Dante’s Circle by Dorien Grey


Dante’s Circle by Dorien Grey
An Elliott Smith Mystery, #4
Publisher: Untreed Reads
Genre: Suspense/Mystery, Paranormal, Contemporary
Length: Short Story (132 pages)
Rating: 4 Stars
Reviewed by Astilbe

Dante Benevetti is the darling of the music world…and why not? He’s handsome, talented—and arrogant as only a man convinced of his own brilliance can be. As far as he’s concerned, the rest of the world exists for his benefit.

So, when he hears Dante is dead, a victim of murder, Elliott isn’t really surprised. Nor is he surprised when Dante comes for a post-mortem visit, demanding Elliott find out who killed him. Was it the well-known lyricist who was the only one in the house at the time? The talented young musician whose work Dante plagiarized? Or some unknown the great pianist had mortally offended?

Being famous is never a guarantee that everyone will like you.

One of the things I appreciate the most about this series is how much attention Mr. Grey always pays to his characters. No one is ever one hundred percent virtuous or villainous in this universe. The good guys have their fair share of faults, and even the most devious potential murderers have admirable character traits, too. This pattern continued in this tale. In fact, it was stronger than it’s ever been before, and that made it impossible for me to wander away from these characters until I knew how everything had been resolved and if Elliott would figure out who killed Dante.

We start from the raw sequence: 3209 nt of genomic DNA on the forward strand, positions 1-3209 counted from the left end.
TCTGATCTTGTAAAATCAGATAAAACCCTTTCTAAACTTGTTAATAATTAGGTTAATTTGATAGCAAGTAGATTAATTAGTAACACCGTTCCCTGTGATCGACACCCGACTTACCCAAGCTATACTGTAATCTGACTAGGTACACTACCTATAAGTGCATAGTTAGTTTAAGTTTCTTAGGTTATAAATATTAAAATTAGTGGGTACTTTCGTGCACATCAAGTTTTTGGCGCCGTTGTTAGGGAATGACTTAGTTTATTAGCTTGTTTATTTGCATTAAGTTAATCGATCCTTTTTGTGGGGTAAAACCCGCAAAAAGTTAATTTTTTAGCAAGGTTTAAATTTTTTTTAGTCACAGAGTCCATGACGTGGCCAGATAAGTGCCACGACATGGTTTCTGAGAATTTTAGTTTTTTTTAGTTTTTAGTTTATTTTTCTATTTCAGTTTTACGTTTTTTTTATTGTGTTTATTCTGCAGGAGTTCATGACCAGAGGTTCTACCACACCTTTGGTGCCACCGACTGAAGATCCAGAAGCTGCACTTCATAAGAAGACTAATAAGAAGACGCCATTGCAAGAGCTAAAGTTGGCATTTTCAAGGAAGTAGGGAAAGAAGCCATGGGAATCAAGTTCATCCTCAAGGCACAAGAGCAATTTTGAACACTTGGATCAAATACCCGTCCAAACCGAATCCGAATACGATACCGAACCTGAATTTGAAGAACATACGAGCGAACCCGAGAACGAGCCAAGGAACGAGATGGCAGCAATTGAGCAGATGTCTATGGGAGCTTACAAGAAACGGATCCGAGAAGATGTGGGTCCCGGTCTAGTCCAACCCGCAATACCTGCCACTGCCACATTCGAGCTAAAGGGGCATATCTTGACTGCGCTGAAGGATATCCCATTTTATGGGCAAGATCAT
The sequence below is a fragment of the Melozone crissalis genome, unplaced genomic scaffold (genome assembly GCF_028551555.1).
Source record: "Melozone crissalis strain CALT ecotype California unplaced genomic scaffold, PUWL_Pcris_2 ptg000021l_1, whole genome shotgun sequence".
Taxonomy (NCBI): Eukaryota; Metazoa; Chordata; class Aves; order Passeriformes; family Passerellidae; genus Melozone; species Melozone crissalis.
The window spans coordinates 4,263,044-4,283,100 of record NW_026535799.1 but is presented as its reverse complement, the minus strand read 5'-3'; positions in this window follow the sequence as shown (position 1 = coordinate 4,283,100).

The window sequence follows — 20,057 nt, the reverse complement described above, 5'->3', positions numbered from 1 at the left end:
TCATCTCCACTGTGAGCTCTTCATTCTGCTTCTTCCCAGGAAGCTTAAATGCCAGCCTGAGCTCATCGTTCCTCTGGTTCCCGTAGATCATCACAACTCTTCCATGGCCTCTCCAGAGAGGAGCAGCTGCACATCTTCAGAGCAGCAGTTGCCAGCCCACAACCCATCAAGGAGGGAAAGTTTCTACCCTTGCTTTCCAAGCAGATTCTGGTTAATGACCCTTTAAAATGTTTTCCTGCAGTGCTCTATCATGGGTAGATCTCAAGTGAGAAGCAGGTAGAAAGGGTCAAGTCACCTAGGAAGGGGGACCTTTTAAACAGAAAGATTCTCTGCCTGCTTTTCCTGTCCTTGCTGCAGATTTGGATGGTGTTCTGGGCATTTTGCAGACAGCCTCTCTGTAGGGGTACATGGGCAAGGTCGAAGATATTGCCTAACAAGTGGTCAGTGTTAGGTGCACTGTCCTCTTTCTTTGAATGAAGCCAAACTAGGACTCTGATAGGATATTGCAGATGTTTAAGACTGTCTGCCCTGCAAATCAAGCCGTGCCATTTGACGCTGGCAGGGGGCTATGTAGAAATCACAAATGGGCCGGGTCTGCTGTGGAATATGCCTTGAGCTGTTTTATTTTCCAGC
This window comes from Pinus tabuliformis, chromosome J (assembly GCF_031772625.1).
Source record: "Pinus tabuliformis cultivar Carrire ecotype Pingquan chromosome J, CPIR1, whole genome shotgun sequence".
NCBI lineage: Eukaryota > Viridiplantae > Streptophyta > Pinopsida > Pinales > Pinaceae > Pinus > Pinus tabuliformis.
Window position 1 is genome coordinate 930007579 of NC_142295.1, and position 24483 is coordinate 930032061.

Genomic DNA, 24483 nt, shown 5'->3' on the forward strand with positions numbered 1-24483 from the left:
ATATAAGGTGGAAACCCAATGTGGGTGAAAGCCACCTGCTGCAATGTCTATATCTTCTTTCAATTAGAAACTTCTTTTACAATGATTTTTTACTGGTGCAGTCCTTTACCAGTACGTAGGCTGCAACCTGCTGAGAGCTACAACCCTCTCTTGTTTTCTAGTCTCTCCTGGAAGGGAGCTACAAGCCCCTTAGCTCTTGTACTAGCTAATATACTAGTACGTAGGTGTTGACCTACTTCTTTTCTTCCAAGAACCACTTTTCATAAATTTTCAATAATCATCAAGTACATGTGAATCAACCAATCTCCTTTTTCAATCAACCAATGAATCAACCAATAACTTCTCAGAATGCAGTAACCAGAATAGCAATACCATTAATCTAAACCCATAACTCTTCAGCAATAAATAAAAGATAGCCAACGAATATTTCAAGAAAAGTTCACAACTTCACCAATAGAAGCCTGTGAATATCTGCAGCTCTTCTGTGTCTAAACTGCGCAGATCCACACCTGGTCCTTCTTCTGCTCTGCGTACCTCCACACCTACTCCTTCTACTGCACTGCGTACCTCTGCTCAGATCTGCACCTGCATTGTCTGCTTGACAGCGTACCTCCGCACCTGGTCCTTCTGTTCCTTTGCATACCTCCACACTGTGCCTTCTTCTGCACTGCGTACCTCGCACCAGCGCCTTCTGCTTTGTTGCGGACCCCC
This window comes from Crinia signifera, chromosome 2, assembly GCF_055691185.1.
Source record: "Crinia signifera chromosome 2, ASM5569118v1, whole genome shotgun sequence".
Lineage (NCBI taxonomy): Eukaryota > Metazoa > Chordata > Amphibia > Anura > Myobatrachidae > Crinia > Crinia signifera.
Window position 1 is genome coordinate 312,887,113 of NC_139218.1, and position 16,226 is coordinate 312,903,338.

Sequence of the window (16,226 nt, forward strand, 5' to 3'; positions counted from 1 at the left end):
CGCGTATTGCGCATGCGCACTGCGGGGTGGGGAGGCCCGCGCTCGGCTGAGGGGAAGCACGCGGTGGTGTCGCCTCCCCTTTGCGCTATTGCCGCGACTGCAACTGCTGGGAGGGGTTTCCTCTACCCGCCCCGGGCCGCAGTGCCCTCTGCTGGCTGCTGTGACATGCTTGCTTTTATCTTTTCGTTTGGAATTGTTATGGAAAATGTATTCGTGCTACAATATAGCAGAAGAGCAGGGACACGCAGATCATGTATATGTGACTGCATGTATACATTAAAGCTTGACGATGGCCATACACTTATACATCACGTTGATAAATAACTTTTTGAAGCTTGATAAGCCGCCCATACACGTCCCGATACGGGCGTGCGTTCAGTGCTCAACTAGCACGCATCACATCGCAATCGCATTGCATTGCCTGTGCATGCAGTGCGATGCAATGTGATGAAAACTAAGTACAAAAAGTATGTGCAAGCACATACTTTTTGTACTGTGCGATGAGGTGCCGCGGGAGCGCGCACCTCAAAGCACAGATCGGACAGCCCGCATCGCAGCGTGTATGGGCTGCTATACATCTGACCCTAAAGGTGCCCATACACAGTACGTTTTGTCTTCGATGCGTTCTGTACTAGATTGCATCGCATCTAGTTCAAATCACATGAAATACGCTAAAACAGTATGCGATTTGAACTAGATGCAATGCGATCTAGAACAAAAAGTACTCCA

I had some trouble keeping track of all of the secondary characters. While I wasn’t as confused by all of the new faces as I was in the third instalment in this series, I still would have liked to see a bit more time spent explaining how they all knew each other. This would have been especially helpful for the characters who only showed up a handful of times in the entire plot. With that being said, this is a minor criticism of a book that I otherwise enjoyed a lot.

The mystery of Dante’s death kept me guessing until the very end. There were enough clues to pique my interests, but they were also shared so sparingly that it wasn’t easy to figure out how they all fit together. I liked the fact that I needed to think so much about who may have killed this musician and what motive they might have had.

This is the fourth story in this series. While the storyline itself could be read as a standalone work, I’d recommend reading them in order to anyone who is interested in seeing how the main characters have evolved over time.

Dante’s Circle should be read by anyone who is in the mood for a thought-provoking mystery.

Caesar’s Fall by Dorien Grey


Caesar’s Fall by Dorien Grey
An Elliott Smith Mystery, #3
Publisher: Untreed Reads
Genre: Suspense/Mystery, Paranormal, Contemporary
Length: Full Length (181 pages)
Rating: 3.5 Stars
Reviewed by Astilbe

GOOD LUCK CAN BE DANGEROUS

With a new building to restore and his relationship with Steve growing more serious, the last thing Elliott wants are someone else’s problems. Still, when lottery millionaire Bruno Caesar moves into his building, Elliott can’t just ignore the man’s need for help.

Bruno’s life comes to an abrupt end when he falls from his balcony. It might be nothing more than a tragic accident, except for one thing—Bruno was terrified of heights, and never went onto his balcony.

Bruno can’t rest until the puzzle of his sudden death is solved, and Elliott, Steve, and John are once again searching for answers to a puzzle. Did Bruno fall, or did he have help?

Not every mystery begins with a murder in the first scene. Sometimes a slow burn is best.

It’s been a pleasure to watch Elliot’s character development in this series so far. Ever since the first scene in His Name Is John, Elliott has proven time and time again that he is capable of changing and growing in all kinds of interesting ways as a result of his experiences. The more I get to know him, the more I like his calm and empathetic personality. He’s exactly the sort of person I’d want to have around if I was trying to solve a crime that no one else could figure out.